MPs are set to launch a fresh bid to block a no-deal Brexit during a Commons vote on Northern Ireland on Monday.
The Government has tabled a Bill to delay any new election to the Northern Ireland Assembly while talks to restore powersharing are ongoing.
Speaking to the BBC, former attorney general Dominic Grieve said this Bill was a “perfectly legitimate place” to explore ways to block a no-deal Brexit.
He told Pienaar’s Politics: “We’re going to have, in the course of the next 24 hours, an important bill on Northern Ireland.
“Northern Ireland and Brexit go rather closely together.
“The chances are, if Brexit goes through – a no-deal Brexit – it is going to be the end of Northern Ireland’s union with the United Kingdom, with serious political consequences flowing from it.
“That’s a Bill that is a perfectly legitimate place to start looking at how one might make sure no-deal Brexits are fully debated before they take place.”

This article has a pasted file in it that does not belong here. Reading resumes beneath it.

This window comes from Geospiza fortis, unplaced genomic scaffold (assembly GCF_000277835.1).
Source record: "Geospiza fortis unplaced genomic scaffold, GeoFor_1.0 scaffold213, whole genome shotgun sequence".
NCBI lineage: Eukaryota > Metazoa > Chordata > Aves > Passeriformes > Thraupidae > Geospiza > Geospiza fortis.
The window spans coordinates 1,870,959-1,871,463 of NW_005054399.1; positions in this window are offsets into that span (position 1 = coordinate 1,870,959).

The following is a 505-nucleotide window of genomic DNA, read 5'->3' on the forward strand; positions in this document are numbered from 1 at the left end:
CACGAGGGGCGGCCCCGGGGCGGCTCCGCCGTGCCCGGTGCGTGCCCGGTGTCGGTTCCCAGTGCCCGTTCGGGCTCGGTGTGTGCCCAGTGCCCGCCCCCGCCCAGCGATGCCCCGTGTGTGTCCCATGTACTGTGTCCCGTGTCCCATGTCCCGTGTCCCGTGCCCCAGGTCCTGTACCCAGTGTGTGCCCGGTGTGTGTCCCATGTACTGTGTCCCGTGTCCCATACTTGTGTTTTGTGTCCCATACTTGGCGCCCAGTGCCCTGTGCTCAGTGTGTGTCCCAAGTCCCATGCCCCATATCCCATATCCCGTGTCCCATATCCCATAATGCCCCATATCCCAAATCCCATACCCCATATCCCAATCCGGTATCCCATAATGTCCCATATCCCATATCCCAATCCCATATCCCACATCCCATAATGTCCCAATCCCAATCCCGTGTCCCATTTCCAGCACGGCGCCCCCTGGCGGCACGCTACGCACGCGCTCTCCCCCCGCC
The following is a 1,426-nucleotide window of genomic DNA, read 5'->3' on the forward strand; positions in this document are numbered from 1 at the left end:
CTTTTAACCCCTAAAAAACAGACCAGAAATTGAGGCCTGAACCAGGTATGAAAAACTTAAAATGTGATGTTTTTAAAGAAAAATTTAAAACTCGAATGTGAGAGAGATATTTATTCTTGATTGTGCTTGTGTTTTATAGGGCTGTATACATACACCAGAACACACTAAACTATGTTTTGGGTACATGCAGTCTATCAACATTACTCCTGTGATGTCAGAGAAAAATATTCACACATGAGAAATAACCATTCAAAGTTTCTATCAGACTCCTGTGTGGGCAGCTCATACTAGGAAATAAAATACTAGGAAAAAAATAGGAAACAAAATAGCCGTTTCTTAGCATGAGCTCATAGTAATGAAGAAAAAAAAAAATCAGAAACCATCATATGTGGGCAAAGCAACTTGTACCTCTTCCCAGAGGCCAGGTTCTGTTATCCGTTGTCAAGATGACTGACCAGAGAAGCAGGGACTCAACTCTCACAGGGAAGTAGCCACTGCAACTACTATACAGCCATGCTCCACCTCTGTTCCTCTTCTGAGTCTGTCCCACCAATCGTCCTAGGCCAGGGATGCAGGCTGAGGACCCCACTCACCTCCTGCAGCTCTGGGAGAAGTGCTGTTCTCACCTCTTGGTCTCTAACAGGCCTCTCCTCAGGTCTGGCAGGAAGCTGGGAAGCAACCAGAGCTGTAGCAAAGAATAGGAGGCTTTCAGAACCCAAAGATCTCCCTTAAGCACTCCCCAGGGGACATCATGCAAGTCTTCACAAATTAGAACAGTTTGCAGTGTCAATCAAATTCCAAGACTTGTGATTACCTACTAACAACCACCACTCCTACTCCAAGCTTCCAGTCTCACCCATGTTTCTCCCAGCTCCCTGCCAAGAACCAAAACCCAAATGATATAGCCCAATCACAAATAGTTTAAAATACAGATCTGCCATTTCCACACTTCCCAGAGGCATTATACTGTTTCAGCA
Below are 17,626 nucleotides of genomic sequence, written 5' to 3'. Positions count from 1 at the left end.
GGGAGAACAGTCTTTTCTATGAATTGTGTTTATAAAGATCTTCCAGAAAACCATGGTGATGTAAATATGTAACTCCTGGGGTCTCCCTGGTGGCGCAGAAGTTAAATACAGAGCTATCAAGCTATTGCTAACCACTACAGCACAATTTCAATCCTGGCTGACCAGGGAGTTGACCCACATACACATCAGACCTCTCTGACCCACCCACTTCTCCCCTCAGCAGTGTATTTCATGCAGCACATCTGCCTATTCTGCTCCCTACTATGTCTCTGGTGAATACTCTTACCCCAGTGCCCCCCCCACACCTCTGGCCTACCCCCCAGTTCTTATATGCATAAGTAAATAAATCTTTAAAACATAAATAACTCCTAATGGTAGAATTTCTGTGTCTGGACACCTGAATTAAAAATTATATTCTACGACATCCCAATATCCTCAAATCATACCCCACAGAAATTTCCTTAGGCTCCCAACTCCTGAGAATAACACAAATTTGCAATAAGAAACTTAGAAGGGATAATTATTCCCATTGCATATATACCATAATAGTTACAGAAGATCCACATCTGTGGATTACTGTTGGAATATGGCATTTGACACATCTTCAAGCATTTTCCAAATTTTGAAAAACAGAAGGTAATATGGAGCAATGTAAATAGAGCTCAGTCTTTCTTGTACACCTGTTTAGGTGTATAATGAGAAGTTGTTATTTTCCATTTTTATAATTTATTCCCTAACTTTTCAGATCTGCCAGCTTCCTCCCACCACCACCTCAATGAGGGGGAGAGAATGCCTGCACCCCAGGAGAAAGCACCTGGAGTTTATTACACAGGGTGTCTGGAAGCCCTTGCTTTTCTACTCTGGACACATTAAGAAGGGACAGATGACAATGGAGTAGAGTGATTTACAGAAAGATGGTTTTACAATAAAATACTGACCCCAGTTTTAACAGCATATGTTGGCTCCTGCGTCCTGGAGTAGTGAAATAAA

Asked about the possible number of MPs who might back such a bid, Mr Grieve said he did not know.
He added: “Like all these things, colleagues are pulled in different directions, perfectly understandably, by various considerations.
“I have got a very clear idea of what is necessary in the current crisis.
“But that doesn’t mean to say that colleagues will necessarily always agree with me, even though they are people with whom I try to work closely.”
Speaking to the same programme, leader of the pro-Brexit European Research Group, Jacob Rees-Mogg, said he thought the only way to stop no-deal was to pass a new law.
The Conservative MP said: “The House of Commons and the House of Lords have passed the necessary laws to leave on October 31 and the only way to stop that would be to revoke those laws, and I would be very surprised if that happened.”
Mr Grieve later said he thought Tory leadership contender Boris Johnson was “completely untrustworthy”.
In response to being asked if he trusts Mr Johnson, he said: “No, I don’t. I’m sorry to have to say it and maybe he will prove me wrong but I think the difficulty is that so much depends on trust when you have a leader.
“Sometimes a leader has to encourage people to take on trust that he is saying one thing – and I’m afraid this is the art of politics – but might do another.
“But the difficulty with Boris Johnson is that, amiable and enjoyable company though he can often be, he is, in my mind, entirely untrustworthy.”